How did cycling gear become 'hype-worthy'?
Highsnobiety spoke to Rapha about the unexpected crossover between fashion and cycling.
As the British cyclist Tao Geoghegan Hart crossed the line to victory at this year’s Giro d’Italia, it marked, for many cyclists, a brief hiatus from a year of uncertainty as a result of the coronavirus pandemic. Hackney born and raised, humble Geoghegan Hart became the people’s champion – and his win at the prestigious Grand Tour this past October is just one of many things to have propelled cycling’s popularity forward in recent years.
According to a recent Statista study, the cycling apparel industry has grown by over 200 percent in the last 10 years and is now worth over $3.27 billion USD. An increased focus on health and well-being as a result of COVID-19 has been a major factor in the sport’s recent increased popularity, and while cycling grows, the clothing associated with it has taken on a greater role in our lives too. A decade ago, the apparel available to riders went as far as fluorescent cagoules and logo-covered all-in-ones, but today a man in lycra is no longer dubbed as being in the midst of a midlife crisis or a messy divorce, because cycling apparel has been reformed.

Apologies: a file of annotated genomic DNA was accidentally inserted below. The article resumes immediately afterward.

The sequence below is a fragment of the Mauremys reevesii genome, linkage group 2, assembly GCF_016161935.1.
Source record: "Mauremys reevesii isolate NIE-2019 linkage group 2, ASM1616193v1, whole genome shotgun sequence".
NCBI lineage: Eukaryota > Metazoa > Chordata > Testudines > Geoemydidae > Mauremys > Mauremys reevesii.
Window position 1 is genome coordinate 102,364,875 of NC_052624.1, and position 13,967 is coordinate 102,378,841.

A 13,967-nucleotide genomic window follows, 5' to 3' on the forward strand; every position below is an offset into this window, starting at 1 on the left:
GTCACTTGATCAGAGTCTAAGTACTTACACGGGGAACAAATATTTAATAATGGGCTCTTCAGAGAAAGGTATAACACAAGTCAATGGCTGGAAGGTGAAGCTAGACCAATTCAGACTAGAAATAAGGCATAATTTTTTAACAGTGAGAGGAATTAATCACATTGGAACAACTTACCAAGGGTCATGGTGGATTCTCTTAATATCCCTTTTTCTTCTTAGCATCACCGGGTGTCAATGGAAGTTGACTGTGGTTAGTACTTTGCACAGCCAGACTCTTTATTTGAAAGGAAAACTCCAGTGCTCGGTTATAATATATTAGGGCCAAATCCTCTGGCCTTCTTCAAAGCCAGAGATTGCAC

Notwithstanding previous attempts to craft genuinely stylish bike-orientated clothing from the likes of Levi’s with its Commuter Range and H&M’s stretchy denim cycling collection, it was Rapha that took the cycling industry by storm shortly after it was founded in 2004.
Taking advantage of a yearning for a classic cycling aesthetics, Rapha went about designing apparel that was not only functional but stylish, and quickly morphed itself into the go-to label for discerning cyclists. By taking time from the outset to develop a culture and a lifestyle behind the brand through the opening of coffee shops and starting up lucrative members clubs, Rapha romanticized cycling into something more than just a sport and turned it into a cult.